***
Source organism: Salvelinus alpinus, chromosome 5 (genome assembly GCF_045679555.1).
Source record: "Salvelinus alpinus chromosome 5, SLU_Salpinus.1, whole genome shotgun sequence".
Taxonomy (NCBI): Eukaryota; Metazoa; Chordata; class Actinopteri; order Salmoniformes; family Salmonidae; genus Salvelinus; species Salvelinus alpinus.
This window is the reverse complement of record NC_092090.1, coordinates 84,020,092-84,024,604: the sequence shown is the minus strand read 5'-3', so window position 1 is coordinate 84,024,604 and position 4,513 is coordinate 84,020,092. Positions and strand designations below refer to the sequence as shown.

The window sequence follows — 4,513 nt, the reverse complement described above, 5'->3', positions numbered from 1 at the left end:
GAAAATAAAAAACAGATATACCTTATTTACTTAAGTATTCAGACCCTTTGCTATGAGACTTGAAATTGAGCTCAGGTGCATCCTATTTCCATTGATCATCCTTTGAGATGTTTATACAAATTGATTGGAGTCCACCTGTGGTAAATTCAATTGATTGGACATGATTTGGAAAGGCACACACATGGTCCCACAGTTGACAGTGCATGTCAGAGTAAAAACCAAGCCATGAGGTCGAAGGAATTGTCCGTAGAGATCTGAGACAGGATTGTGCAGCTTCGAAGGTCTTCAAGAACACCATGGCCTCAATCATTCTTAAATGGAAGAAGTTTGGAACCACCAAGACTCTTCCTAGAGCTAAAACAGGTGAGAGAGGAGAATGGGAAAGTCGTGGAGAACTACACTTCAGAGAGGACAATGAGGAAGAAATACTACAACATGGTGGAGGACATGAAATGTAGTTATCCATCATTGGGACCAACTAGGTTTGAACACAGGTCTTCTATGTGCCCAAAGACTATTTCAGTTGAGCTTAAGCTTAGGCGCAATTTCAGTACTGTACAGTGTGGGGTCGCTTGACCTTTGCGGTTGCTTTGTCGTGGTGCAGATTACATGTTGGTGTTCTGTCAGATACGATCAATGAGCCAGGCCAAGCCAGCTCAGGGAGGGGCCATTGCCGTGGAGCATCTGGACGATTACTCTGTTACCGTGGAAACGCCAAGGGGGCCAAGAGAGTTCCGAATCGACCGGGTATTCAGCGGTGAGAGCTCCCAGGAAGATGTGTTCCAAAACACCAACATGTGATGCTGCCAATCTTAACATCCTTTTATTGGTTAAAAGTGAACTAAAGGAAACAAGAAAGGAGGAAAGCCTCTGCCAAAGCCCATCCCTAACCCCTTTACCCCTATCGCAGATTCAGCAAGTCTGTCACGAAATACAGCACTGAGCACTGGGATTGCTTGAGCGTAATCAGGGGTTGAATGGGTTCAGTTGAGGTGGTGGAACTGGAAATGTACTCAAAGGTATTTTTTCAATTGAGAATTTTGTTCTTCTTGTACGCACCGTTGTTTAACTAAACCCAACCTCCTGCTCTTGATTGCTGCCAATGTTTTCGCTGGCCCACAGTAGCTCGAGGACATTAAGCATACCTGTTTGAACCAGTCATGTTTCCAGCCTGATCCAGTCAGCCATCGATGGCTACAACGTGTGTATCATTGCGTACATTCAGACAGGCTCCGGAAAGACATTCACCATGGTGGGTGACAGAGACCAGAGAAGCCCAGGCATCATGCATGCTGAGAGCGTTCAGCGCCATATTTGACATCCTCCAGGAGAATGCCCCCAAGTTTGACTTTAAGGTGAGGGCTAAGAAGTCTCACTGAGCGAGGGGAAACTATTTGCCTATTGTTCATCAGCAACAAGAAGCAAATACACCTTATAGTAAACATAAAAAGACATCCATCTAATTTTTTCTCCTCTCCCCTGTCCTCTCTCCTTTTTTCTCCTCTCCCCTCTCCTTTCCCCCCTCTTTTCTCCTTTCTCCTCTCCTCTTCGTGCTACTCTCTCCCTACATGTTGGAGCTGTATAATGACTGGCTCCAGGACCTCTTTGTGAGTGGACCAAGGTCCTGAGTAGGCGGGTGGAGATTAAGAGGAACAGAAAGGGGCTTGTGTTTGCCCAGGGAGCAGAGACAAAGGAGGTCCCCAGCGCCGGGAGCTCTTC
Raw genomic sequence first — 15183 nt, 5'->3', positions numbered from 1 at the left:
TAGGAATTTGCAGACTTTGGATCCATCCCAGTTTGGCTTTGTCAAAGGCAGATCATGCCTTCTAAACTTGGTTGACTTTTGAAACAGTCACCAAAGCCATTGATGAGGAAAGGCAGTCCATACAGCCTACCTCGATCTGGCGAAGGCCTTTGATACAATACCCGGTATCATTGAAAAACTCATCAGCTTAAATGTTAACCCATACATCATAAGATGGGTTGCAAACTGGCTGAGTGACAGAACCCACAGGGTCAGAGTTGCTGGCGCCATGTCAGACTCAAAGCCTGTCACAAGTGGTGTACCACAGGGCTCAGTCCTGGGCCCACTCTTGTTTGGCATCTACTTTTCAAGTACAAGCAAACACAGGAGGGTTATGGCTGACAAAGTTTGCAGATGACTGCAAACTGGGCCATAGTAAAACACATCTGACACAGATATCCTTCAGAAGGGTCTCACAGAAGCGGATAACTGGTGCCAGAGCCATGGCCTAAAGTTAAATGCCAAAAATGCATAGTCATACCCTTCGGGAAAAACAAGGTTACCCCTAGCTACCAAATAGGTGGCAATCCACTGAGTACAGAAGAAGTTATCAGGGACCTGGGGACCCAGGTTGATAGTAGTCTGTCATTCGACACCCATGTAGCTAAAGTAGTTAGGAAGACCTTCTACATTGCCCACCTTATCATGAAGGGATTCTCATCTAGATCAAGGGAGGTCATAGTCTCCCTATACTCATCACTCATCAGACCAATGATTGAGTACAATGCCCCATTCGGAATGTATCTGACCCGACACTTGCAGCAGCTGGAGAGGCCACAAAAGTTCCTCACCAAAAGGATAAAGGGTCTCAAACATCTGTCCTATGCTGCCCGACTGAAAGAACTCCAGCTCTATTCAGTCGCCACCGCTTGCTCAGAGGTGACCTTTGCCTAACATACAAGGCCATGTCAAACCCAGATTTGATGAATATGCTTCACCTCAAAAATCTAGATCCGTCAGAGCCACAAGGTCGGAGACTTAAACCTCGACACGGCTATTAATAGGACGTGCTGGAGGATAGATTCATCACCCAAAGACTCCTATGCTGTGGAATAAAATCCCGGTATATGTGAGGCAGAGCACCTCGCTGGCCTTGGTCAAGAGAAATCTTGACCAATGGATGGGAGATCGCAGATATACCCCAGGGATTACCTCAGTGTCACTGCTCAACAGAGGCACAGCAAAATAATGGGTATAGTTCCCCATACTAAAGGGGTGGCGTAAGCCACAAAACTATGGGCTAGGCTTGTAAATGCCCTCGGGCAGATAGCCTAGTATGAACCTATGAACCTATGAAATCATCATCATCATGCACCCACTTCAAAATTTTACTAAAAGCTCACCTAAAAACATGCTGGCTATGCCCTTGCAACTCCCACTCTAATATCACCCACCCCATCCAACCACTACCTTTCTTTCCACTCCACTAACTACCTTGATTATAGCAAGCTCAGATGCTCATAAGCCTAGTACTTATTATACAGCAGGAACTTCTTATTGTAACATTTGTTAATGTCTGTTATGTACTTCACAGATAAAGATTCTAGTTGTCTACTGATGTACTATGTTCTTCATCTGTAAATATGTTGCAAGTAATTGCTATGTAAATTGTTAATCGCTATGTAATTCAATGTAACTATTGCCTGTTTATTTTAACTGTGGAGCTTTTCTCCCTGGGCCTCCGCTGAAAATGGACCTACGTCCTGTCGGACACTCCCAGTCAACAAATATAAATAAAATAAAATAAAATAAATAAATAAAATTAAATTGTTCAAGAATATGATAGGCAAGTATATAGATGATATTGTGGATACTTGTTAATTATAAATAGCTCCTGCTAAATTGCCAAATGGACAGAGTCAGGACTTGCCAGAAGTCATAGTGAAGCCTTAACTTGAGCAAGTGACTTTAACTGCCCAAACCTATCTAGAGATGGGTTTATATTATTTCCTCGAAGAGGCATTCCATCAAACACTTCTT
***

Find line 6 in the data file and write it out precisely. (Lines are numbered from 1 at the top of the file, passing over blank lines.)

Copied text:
GAAAATAAAAAACAGATATACCTTATTTACTTAAGTATTCAGACCCTTTGCTATGAGACTTGAAATTGAGCTCAGGTGCATCCTATTTCCATTGATCATCCTTTGAGATGTTTATACAAATTGATTGGAGTCCACCTGTGGTAAATTCAATTGATTGGACATGATTTGGAAAGGCACACACATGGTCCCACAGTTGACAGTGCATGTCAGAGTAAAAACCAAGCCATGAGGTCGAAGGAATTGTCCGTAGAGATCTGAGACAGGATTGTGCAGCTTCGAAGGTCTTCAAGAACACCATGGCCTCAATCATTCTTAAATGGAAGAAGTTTGGAACCACCAAGACTCTTCCTAGAGCTAAAACAGGTGAGAGAGGAGAATGGGAAAGTCGTGGAGAACTACACTTCAGAGAGGACAATGAGGAAGAAATACTACAACATGGTGGAGGACATGAAATGTAGTTATCCATCATTGGGACCAACTAGGTTTGAACACAGGTCTTCTATGTGCCCAAAGACTATTTCAGTTGAGCTTAAGCTTAGGCGCAATTTCAGTACTGTACAGTGTGGGGTCGCTTGACCTTTGCGGTTGCTTTGTCGTGGTGCAGATTACATGTTGGTGTTCTGTCAGATACGATCAATGAGCCAGGCCAAGCCAGCTCAGGGAGGGGCCATTGCCGTGGAGCATCTGGACGATTACTCTGTTACCGTGGAAACGCCAAGGGGGCCAAGAGAGTTCCGAATCGACCGGGTATTCAGCGGTGAGAGCTCCCAGGAAGATGTGTTCCAAAACACCAACATGTGATGCTGCCAATCTTAACATCCTTTTATTGGTTAAAAGTGAACTAAAGGAAACAAGAAAGGAGGAAAGCCTCTGCCAAAGCCCATCCCTAACCCCTTTACCCCTATCGCAGATTCAGCAAGTCTGTCACGAAATACAGCACTGAGCACTGGGATTGCTTGAGCGTAATCAGGGGTTGAATGGGTTCAGTTGAGGTGGTGGAACTGGAAATGTACTCAAAGGTATTTTTTCAATTGAGAATTTTGTTCTTCTTGTACGCACCGTTGTTTAACTAAACCCAACCTCCTGCTCTTGATTGCTGCCAATGTTTTCGCTGGCCCACAGTAGCTCGAGGACATTAAGCATACCTGTTTGAACCAGTCATGTTTCCAGCCTGATCCAGTCAGCCATCGATGGCTACAACGTGTGTATCATTGCGTACATTCAGACAGGCTCCGGAAAGACATTCACCATGGTGGGTGACAGAGACCAGAGAAGCCCAGGCATCATGCATGCTGAGAGCGTTCAGCGCCATATTTGACATCCTCCAGGAGAATGCCCCCAAGTTTGACTTTAAGGTGAGGGCTAAGAAGTCTCACTGAGCGAGGGGAAACTATTTGCCTATTGTTCATCAGCAACAAGAAGCAAATACACCTTATAGTAAACATAAAAAGACATCCATCTAATTTTTTCTCCTCTCCCCTGTCCTCTCTCCTTTTTTCTCCTCTCCCCTCTCCTTTCCCCCCTCTTTTCTCCTTTCTCCTCTCCTCTTCGTGCTACTCTCTCCCTACATGTTGGAGCTGTATAATGACTGGCTCCAGGACCTCTTTGTGAGTGGACCAAGGTCCTGAGTAGGCGGGTGGAGATTAAGAGGAACAGAAAGGGGCTTGTGTTTGCCCAGGGAGCAGAGACAAAGGAGGTCCCCAGCGCCGGGAGCTCTTC